PATRICIA STILES ON TEACHING VOICE, AND SINGING HỒ XUÂN HƯƠNG
With the experience of twenty years singing in Germany and more than ten years teaching at Indiana University Jacobs School of Music, Patricia Stiles is undoubtedly a deep well of knowledge when it comes to opera singing. She is still performing and has recently released a new album titled “Song Tapestry” in which the Hồ Xuân Hương songs collection called Spring Confession by P.Q. Phan is included.
Is it true that Asian women tend to have soprano voices?
The Asian languages call for totally different productions of how to say words and Asian women develop a lot of height in the pitches as they speak. It does seem that they often are sopranos, but not all of them are. Still I think the language has a big influence. When I listen to Asian students, often I hear them talk much higher than I would normally speak. The fact that within the language, different spoken pitches affect the meanings of the words is not true of western languages with which I am familiar.
If you have bigger lungs to hold more air, does it mean you can sing bigger?
I don’t think that it has such a big effect. But if you also have a heavy body it takes more force of air to produce the sound. I know heavier people with big skeletons and big lungs, and people with very tiny bodies and small frames, and in each body type some singers have excellent breath control and long breath lines and strong, clear voices. Good breathing for singing is a skill. I can tell you that I have a good breath line and over time it has gotten better and better. Some principles which contribute to good breath support are 1. making every tone as efficient as possible and that means that there is no air escaping, all of the air is going into the tone; 2. that means that the vibrations of the sung vowels are really connected and that the consonants do not take up so much time and do not make so much extra noise that takes away from your air stream; 3. that means always having forward motion through the phrase that sends the tone (vibrating air) energetically into the hall.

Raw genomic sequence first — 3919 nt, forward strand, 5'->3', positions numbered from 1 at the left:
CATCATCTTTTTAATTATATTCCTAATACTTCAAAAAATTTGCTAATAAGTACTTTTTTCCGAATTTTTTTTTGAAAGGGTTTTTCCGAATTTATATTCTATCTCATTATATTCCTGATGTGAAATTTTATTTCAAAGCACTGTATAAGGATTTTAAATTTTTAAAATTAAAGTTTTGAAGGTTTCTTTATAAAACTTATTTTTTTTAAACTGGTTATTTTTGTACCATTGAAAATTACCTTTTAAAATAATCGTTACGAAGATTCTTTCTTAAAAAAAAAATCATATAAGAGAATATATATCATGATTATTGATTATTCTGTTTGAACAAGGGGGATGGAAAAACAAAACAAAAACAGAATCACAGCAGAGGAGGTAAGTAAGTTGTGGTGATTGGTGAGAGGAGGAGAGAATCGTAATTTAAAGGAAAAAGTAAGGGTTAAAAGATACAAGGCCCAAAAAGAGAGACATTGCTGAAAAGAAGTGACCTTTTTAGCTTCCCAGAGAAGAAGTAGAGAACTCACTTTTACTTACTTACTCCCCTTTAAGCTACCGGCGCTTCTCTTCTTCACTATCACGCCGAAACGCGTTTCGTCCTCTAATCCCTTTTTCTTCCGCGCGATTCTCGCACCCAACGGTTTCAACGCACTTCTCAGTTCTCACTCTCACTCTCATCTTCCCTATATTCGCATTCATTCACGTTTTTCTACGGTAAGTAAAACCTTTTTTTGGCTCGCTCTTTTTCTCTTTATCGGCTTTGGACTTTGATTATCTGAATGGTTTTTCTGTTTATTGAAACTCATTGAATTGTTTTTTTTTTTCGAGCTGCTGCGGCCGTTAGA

My teacher, who was my mentor, Oren Brown, a very famous pedagogue of the 20th century, emphasized the fact that we “think/imagine pitches and our vocal folds respond to the thought and produce the pitch” – not that you have to do something in our throat to get from one pitch to another. Somebody plays a melody for you and your brain tells your vocal chords what to do. So the more you learn to depend on the things about singing that can be at this instinctual level or that can be managed just by thoughts, the more efficient you can be in your singing. If you always try to make every tone just right by physically doing something to the tone, altering your resonance space or tensing your throat muscles or your articulators, that also takes more air. Professor Brown taught for years at Juilliard, and three of the principles he talked about most in our lessons are 1. to think the pitches and let your voice sing, 2. to always sing and speak in your space, and 3. to release your sound.
I work with my students on these principles all the time. We do exercises sometimes that are so fast that you only can think the tones in order to do them. I try to encourage people to realize what the voice can naturally do when they give the right mental commands and when the air stream is vibrant and energetic.
In what way is the relationship between the student and the teacher in Voice different than in other fields?
I suspect that such a relationship is more close than with other instruments. Your voice is a very important part of yourself. In studying singing, most people learn a lot about themselves. They find out things that are very positive, surprising and also things which are frustrating about themselves. Sometimes the revelations are almost too much emotionally, but in the end, knowledge is power. When you know what is going on, you have a better chance to effect a change or changes for improvement than if you do not know. Studying voice, with all the connected feelings, is a journey and can be a little bit of a roller coaster – with frustrations, and incredible joys.